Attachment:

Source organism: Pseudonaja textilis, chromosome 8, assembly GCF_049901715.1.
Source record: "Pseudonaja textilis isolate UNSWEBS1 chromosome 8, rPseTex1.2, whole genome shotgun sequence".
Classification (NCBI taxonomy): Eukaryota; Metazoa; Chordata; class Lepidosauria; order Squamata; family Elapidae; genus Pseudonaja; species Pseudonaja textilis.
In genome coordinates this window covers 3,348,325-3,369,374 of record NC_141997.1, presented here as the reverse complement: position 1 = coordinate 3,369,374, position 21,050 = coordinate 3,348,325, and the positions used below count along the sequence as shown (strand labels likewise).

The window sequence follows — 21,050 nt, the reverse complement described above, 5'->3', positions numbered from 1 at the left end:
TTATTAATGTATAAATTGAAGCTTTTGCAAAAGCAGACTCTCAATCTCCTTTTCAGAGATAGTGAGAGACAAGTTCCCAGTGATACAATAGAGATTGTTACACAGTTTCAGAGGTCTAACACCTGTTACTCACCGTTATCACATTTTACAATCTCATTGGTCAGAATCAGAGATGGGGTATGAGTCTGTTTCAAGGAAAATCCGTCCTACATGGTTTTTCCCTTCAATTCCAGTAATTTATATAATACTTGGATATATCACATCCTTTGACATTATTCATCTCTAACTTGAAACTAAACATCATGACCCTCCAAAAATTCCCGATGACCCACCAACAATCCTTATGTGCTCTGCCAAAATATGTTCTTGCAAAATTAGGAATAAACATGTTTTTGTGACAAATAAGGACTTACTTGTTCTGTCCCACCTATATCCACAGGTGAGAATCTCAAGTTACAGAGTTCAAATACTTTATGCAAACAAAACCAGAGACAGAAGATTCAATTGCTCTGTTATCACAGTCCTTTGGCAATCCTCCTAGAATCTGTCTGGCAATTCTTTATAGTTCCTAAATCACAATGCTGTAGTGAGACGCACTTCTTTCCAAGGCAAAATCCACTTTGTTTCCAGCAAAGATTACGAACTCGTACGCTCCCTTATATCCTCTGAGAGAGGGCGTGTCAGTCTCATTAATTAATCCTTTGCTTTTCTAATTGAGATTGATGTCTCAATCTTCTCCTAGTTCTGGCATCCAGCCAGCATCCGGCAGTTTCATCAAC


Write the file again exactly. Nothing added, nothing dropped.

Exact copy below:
Source organism: Pseudonaja textilis, chromosome 8, assembly GCF_049901715.1.
Source record: "Pseudonaja textilis isolate UNSWEBS1 chromosome 8, rPseTex1.2, whole genome shotgun sequence".
Classification (NCBI taxonomy): Eukaryota; Metazoa; Chordata; class Lepidosauria; order Squamata; family Elapidae; genus Pseudonaja; species Pseudonaja textilis.
In genome coordinates this window covers 3,348,325-3,369,374 of record NC_141997.1, presented here as the reverse complement: position 1 = coordinate 3,369,374, position 21,050 = coordinate 3,348,325, and the positions used below count along the sequence as shown (strand labels likewise).

The window sequence follows — 21,050 nt, the reverse complement described above, 5'->3', positions numbered from 1 at the left end:
TTATTAATGTATAAATTGAAGCTTTTGCAAAAGCAGACTCTCAATCTCCTTTTCAGAGATAGTGAGAGACAAGTTCCCAGTGATACAATAGAGATTGTTACACAGTTTCAGAGGTCTAACACCTGTTACTCACCGTTATCACATTTTACAATCTCATTGGTCAGAATCAGAGATGGGGTATGAGTCTGTTTCAAGGAAAATCCGTCCTACATGGTTTTTCCCTTCAATTCCAGTAATTTATATAATACTTGGATATATCACATCCTTTGACATTATTCATCTCTAACTTGAAACTAAACATCATGACCCTCCAAAAATTCCCGATGACCCACCAACAATCCTTATGTGCTCTGCCAAAATATGTTCTTGCAAAATTAGGAATAAACATGTTTTTGTGACAAATAAGGACTTACTTGTTCTGTCCCACCTATATCCACAGGTGAGAATCTCAAGTTACAGAGTTCAAATACTTTATGCAAACAAAACCAGAGACAGAAGATTCAATTGCTCTGTTATCACAGTCCTTTGGCAATCCTCCTAGAATCTGTCTGGCAATTCTTTATAGTTCCTAAATCACAATGCTGTAGTGAGACGCACTTCTTTCCAAGGCAAAATCCACTTTGTTTCCAGCAAAGATTACGAACTCGTACGCTCCCTTATATCCTCTGAGAGAGGGCGTGTCAGTCTCATTAATTAATCCTTTGCTTTTCTAATTGAGATTGATGTCTCAATCTTCTCCTAGTTCTGGCATCCAGCCAGCATCCGGCAGTTTCATCAAC